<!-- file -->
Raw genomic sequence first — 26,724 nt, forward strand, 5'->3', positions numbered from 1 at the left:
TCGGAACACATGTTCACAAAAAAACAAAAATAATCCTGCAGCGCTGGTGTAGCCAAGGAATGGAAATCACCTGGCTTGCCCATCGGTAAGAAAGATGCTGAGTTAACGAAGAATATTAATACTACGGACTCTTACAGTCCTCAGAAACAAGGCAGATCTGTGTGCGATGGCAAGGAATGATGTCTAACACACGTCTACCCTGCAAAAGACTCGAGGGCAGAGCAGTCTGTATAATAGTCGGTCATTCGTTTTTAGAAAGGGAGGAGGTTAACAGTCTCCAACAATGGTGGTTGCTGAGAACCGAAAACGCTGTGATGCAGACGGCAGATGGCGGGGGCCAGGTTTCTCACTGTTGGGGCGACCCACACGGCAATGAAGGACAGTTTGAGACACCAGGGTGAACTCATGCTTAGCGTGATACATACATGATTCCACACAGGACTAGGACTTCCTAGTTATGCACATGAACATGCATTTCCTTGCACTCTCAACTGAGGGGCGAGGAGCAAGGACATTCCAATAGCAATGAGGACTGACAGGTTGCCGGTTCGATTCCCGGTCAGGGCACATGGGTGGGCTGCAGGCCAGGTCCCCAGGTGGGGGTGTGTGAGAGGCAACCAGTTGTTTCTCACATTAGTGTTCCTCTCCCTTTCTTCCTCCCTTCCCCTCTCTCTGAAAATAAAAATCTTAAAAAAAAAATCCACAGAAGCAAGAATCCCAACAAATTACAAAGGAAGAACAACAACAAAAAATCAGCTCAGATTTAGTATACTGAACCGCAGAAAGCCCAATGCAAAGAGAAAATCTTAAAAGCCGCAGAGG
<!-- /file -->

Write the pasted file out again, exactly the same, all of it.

Raw genomic sequence first — 26,724 nt, forward strand, 5'->3', positions numbered from 1 at the left:
TCGGAACACATGTTCACAAAAAAACAAAAATAATCCTGCAGCGCTGGTGTAGCCAAGGAATGGAAATCACCTGGCTTGCCCATCGGTAAGAAAGATGCTGAGTTAACGAAGAATATTAATACTACGGACTCTTACAGTCCTCAGAAACAAGGCAGATCTGTGTGCGATGGCAAGGAATGATGTCTAACACACGTCTACCCTGCAAAAGACTCGAGGGCAGAGCAGTCTGTATAATAGTCGGTCATTCGTTTTTAGAAAGGGAGGAGGTTAACAGTCTCCAACAATGGTGGTTGCTGAGAACCGAAAACGCTGTGATGCAGACGGCAGATGGCGGGGGCCAGGTTTCTCACTGTTGGGGCGACCCACACGGCAATGAAGGACAGTTTGAGACACCAGGGTGAACTCATGCTTAGCGTGATACATACATGATTCCACACAGGACTAGGACTTCCTAGTTATGCACATGAACATGCATTTCCTTGCACTCTCAACTGAGGGGCGAGGAGCAAGGACATTCCAATAGCAATGAGGACTGACAGGTTGCCGGTTCGATTCCCGGTCAGGGCACATGGGTGGGCTGCAGGCCAGGTCCCCAGGTGGGGGTGTGTGAGAGGCAACCAGTTGTTTCTCACATTAGTGTTCCTCTCCCTTTCTTCCTCCCTTCCCCTCTCTCTGAAAATAAAAATCTTAAAAAAAAAATCCACAGAAGCAAGAATCCCAACAAATTACAAAGGAAGAACAACAACAAAAAATCAGCTCAGATTTAGTATACTGAACCGCAGAAAGCCCAATGCAAAGAGAAAATCTTAAAAGCCGCAGAGG